A common criticism of Karl Barth is that he does not sufficiently address the problems of the modern person. Theologians like Rudolf Bultmann, Paul Tillich, and even Dietrich Bonhoeffer concerned themselves with the question of how we can proclaim the gospel in an age that cares less and less about God, the church, or theology. They searched in vain for an answer to this in Barth's works--or, rather, they were disappointed with the answers they found.
I, however, find Barth's approach to this issue quite compelling, and so I'd like to explain what it is, and why I like it. (Barth enthusiasts will want to pay attention to the endnotes.)
Barth makes special note of this problem in The Humanity of God, published in 1956. Here, he responds to Bonhoeffer's criticism of him. Bonhoeffer had written in his letters from prison that Barth did not provide any guidance on how to interpret theological concepts for a world come of age, for nonreligious people, and so leaves the world to its own devices, ending up with a "positivism of revelation." Modern people don't understand the need for biblical proclamation and theological exposition, and Bonhoeffer thought theologians should take this seriously instead of going on their merry way.
In response, Barth says that the so-called "world come of age" only imagines itself as such, but really is not as adult as it thinks it is. He also says Christians are not outsiders to this world come of age. We are all modern people, and so whenever we proclaim the gospel, we proclaim it as modern people. One of Barth's students, while discussing certain biblical material in class, asked Barth, "But how can you make that understandable to modern man?" Barth responded, "You're a modern man. Do you understand it?"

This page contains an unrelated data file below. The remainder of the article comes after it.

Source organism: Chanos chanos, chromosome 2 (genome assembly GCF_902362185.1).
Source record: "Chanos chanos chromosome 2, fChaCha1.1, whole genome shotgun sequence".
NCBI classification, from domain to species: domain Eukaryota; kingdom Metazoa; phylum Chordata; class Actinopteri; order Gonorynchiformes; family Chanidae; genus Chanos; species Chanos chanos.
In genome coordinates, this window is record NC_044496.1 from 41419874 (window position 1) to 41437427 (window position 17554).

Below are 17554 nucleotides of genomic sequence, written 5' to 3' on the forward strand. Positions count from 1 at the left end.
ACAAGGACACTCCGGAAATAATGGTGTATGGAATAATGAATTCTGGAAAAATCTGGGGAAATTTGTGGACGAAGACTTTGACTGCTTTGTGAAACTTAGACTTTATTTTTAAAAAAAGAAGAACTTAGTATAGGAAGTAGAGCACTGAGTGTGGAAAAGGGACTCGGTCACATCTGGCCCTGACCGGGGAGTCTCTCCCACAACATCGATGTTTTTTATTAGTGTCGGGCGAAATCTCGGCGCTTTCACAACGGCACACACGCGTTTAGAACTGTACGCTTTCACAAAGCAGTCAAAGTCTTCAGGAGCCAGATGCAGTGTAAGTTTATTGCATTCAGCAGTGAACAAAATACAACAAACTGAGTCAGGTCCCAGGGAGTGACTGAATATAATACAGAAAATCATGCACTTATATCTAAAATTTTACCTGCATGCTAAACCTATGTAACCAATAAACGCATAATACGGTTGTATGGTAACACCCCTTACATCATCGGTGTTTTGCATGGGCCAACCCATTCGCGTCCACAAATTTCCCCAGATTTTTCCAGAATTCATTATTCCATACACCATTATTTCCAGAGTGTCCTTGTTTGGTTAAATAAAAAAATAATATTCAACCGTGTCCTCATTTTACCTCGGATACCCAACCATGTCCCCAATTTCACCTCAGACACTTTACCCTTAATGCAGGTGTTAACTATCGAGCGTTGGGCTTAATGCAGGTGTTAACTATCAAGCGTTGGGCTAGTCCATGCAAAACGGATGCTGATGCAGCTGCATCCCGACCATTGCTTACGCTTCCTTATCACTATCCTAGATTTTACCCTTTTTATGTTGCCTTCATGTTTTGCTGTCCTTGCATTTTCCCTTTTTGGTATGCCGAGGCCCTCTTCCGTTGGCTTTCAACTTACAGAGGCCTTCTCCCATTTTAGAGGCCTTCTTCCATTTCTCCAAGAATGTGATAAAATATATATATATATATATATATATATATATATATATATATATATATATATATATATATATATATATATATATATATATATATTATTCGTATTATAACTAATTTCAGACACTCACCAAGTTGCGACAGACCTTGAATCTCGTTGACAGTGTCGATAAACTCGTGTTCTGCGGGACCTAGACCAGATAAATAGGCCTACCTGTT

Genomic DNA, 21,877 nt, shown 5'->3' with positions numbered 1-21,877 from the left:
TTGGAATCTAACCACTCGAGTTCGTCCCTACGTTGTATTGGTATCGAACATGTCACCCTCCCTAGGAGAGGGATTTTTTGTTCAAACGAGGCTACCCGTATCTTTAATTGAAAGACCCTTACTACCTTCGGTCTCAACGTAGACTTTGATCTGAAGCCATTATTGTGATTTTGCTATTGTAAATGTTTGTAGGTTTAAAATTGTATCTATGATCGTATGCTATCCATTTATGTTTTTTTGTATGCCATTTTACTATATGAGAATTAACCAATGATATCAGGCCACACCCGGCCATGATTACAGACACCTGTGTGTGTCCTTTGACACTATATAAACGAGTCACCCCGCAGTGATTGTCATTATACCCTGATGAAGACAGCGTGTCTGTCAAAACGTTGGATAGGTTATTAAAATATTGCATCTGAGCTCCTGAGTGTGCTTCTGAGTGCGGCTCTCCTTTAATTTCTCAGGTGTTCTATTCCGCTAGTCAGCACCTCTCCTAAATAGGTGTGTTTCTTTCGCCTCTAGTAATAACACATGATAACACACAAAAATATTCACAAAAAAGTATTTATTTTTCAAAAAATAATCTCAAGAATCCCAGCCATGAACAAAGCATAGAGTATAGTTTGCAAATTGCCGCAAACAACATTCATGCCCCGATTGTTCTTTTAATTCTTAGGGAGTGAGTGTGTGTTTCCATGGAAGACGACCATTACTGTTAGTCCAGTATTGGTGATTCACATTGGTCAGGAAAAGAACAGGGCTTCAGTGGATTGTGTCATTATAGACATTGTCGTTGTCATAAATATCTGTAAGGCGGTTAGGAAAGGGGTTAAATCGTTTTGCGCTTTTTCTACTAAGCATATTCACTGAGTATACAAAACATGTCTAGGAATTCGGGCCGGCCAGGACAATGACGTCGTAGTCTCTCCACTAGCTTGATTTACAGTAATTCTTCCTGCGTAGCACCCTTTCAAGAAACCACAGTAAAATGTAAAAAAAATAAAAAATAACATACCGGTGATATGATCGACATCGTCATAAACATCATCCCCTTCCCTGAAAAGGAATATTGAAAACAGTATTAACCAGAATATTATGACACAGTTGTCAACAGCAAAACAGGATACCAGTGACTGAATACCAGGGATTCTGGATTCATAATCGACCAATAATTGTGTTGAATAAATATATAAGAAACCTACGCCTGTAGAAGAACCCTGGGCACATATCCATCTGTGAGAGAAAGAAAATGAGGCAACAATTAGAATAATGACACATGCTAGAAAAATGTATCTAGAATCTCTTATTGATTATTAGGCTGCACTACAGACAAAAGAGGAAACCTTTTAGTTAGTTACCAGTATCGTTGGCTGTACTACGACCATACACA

Barth's point is that we do not need to act like we are aliens from another planet visiting earth trying to make ourselves clear. If we can groove with Christianity, that must mean others can as well, without special help from "nonreligious interpretation."
Nonreligious interpretation, for Barth, can all-too-easily lead to compromising the Word of God for the sake of the world, and so Barth wants to err on the side of proclaiming the Word of God with the language we receive from Scripture and, secondarily, from the history of the church's proclamation.
Finally, Barth appeals to the inherent strangeness in the gospel message, making the point that the gospel will not measure up to the modern person's standard of comprehensibility because it is by nature an other Word to our human words.
That said, Barth incites us to make sure it is wonderfully strange, as it is a message of God's eternal love for the world. We will be heard by the world if we stay true to the Word of God in our proclamation, because the Word of God has genuine power--indeed, it has the power of God.
In the same year, Barth published volume IV.1 of his Church Dogmatics. Here, Barth extends his criticism of the modern human being. What might seem like adulthood is really a brazen claim to privilege and lordship, when people, in truth, are utterly dependent on God and are lowly creatures. The "coming of age" is really a transvaluation of God’s order. Barth goes so far as to compare the modern coming of age to Adam and Eve succumbing to the devil in the Fall.